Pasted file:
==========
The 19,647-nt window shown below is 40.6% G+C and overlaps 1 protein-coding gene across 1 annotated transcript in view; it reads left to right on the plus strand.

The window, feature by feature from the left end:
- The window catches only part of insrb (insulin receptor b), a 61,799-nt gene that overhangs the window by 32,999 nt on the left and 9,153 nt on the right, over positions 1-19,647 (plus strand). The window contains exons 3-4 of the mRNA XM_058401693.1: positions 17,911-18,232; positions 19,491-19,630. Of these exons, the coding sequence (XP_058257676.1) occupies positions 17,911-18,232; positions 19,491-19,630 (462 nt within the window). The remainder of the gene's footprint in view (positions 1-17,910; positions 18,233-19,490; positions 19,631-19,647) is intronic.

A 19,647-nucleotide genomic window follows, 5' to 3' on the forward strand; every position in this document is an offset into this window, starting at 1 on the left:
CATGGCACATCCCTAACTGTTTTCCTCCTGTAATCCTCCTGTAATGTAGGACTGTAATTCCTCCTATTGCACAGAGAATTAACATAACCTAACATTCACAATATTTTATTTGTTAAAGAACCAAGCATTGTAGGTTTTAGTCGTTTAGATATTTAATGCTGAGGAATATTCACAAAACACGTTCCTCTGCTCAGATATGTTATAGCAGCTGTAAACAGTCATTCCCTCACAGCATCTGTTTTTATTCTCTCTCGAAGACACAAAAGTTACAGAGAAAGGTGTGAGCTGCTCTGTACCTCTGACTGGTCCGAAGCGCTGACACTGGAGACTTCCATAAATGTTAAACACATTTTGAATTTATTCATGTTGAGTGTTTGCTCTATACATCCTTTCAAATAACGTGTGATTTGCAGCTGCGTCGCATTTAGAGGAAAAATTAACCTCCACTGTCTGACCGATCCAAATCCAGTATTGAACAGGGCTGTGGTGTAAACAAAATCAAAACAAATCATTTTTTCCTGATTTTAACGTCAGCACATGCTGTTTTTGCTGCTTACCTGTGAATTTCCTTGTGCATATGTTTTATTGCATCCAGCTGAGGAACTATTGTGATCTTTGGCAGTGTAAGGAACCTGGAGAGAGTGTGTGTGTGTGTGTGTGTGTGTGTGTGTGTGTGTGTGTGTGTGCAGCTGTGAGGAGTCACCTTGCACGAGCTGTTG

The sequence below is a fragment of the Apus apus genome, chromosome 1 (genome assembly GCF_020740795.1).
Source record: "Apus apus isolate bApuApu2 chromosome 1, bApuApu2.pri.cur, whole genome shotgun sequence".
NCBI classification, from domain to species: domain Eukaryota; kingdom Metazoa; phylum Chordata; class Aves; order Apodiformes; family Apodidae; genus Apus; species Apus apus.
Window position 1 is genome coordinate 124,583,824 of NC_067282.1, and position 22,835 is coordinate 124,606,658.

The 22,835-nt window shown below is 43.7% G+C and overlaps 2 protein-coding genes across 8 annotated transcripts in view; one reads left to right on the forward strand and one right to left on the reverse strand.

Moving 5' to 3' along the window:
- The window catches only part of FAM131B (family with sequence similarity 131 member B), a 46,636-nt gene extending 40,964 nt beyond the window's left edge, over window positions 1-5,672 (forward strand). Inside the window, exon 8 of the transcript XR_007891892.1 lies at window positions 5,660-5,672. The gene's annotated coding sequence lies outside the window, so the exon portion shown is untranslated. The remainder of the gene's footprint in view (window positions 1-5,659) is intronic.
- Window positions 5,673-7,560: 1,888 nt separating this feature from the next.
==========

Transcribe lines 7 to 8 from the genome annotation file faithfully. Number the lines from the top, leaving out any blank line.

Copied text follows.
Source record: "Apus apus isolate bApuApu2 chromosome 1, bApuApu2.pri.cur, whole genome shotgun sequence".
NCBI classification, from domain to species: domain Eukaryota; kingdom Metazoa; phylum Chordata; class Aves; order Apodiformes; family Apodidae; genus Apus; species Apus apus.